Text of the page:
“Talking about race is tough,” Madge Vasquez said. The CEO of Mission Capital was among the group gathered for the diversity training led by San Francisco-based Pacific Educational Group. (As part of the agreement to let KUT observe the training, the reporter was required to participate in it.)...
Texas' hot economy expected to cool, says Dallas Fed (Houston Chronicle)
The Texas economy is likely to cool down during the second half of the year as export growth slows and wage pressures rise, according to a new report by the Federal Reserve Bank of Dallas.
The slowdown comes at a time when the Texas economy has been adding jobs at a "blistering" 3.6 percent annualized rate during the first six months of the year, making Texas the No. 1 state for job growth. Last year, Texas was No. 9...
Legendary San Antonio banker, civic leader Tom Frost dies (San Antonio Express-News)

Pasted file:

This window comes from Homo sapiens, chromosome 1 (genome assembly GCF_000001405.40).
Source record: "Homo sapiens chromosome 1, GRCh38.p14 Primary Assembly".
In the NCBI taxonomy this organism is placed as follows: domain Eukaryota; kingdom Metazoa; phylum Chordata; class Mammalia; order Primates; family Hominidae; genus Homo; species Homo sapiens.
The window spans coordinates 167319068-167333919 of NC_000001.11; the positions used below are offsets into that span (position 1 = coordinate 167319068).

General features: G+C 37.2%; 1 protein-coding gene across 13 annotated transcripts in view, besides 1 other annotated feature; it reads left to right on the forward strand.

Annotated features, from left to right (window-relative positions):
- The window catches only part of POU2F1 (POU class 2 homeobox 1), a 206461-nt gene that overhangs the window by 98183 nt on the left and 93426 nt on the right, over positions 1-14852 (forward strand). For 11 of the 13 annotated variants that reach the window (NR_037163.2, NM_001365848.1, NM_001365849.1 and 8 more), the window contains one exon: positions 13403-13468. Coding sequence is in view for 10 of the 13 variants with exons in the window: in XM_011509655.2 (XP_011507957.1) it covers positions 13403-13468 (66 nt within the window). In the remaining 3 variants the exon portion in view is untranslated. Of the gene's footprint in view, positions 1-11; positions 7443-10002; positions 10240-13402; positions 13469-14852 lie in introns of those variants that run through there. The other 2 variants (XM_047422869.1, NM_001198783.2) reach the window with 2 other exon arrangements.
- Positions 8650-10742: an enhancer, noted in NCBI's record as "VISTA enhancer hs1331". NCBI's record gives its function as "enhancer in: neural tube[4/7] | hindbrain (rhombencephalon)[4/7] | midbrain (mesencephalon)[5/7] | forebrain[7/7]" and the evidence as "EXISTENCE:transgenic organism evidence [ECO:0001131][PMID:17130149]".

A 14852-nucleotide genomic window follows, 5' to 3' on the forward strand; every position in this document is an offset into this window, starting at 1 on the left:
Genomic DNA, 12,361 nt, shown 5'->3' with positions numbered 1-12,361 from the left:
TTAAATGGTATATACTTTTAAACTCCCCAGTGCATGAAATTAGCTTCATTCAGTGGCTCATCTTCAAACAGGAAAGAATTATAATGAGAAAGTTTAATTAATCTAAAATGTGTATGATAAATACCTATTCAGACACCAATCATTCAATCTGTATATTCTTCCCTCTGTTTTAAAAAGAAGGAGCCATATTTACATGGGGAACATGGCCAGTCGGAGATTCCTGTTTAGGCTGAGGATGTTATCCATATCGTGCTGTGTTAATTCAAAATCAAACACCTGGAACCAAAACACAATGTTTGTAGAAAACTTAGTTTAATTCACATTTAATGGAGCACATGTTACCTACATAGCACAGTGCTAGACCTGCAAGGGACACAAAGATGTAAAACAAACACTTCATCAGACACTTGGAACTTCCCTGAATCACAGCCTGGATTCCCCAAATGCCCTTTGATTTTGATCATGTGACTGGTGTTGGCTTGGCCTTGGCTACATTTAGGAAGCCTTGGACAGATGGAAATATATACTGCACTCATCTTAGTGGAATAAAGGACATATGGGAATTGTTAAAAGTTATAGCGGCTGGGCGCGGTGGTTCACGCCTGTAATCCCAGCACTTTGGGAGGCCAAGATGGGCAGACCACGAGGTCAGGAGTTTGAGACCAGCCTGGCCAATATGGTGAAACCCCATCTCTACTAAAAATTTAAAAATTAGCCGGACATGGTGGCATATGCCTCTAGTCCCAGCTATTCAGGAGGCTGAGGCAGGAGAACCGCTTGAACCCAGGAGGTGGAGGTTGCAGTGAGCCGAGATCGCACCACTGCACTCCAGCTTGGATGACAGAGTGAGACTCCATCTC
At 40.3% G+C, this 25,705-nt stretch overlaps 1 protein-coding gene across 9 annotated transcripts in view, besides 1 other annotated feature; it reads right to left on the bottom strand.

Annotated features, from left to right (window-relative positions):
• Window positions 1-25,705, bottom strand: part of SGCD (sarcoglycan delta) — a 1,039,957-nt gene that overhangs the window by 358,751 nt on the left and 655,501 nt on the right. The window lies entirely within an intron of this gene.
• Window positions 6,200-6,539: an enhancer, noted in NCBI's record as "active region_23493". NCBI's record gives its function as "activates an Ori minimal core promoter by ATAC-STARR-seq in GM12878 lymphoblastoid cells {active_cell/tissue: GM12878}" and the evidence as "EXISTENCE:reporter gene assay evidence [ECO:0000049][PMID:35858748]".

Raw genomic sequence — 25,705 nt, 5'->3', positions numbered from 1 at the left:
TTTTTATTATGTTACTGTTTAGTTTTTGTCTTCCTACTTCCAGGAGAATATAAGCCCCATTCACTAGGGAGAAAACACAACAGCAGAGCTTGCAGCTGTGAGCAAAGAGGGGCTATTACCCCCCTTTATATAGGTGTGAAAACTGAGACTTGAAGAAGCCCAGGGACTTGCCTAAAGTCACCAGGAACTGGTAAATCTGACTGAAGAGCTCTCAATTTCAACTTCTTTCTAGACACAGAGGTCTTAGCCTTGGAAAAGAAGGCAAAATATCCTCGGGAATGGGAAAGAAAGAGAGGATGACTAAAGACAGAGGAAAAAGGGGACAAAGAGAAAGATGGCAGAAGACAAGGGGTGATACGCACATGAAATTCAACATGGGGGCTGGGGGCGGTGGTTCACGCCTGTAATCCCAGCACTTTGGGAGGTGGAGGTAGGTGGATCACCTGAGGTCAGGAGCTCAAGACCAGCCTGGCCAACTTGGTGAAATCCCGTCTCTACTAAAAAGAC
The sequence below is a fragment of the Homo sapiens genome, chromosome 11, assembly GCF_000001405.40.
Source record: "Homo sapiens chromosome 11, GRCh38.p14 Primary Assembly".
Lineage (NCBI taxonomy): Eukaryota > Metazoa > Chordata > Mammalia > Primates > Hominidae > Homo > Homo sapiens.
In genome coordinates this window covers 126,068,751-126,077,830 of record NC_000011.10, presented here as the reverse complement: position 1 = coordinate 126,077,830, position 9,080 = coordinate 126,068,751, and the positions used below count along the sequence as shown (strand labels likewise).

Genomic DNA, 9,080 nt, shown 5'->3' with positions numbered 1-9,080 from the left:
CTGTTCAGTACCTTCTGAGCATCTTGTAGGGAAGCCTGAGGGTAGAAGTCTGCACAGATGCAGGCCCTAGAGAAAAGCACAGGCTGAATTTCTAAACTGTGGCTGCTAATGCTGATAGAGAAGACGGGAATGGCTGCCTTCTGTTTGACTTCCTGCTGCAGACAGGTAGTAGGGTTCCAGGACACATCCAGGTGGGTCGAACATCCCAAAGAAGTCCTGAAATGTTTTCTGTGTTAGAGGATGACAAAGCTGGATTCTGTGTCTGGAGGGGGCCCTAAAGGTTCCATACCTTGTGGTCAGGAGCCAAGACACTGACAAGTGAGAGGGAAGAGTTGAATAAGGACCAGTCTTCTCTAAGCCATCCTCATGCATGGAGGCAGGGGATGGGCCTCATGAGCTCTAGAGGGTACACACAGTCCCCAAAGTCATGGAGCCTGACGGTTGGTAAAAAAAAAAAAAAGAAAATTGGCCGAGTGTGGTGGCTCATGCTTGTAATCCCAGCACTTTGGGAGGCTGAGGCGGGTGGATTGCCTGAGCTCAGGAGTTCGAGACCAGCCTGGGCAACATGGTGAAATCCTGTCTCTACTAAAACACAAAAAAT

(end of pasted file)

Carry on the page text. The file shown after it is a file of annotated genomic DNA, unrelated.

Legendary banker Tom C. Frost Jr., a towering figure in San Antonio’s business and civic communities for decades, died Friday. He was 90. Frost, chairman emeritus of Cullen/Frost Bankers Inc., the holding company for Frost Bank, had been in the hospital after suffering a stroke July 13. His death was confirmed by the bank his great-grandfather started 150 years ago. Frost was one of the most influential men in San Antonio and South Texas. He played a leadership role in HemisFair, the 1968 World’s Fair that made San Antonio a major tourist destination; the South Texas Medical Center; and the Cancer Therapy and Research Center. He also oversaw the 1977 merger of the bank with Houston’s Cullen Bank. Cullen/Frost Bankers has become one of the largest financial institutions based in Texas. “This is the passing of a giant and a person who quite literally built, invested, inspired the modern San Antonio,” former Mayor Henry Cisneros said...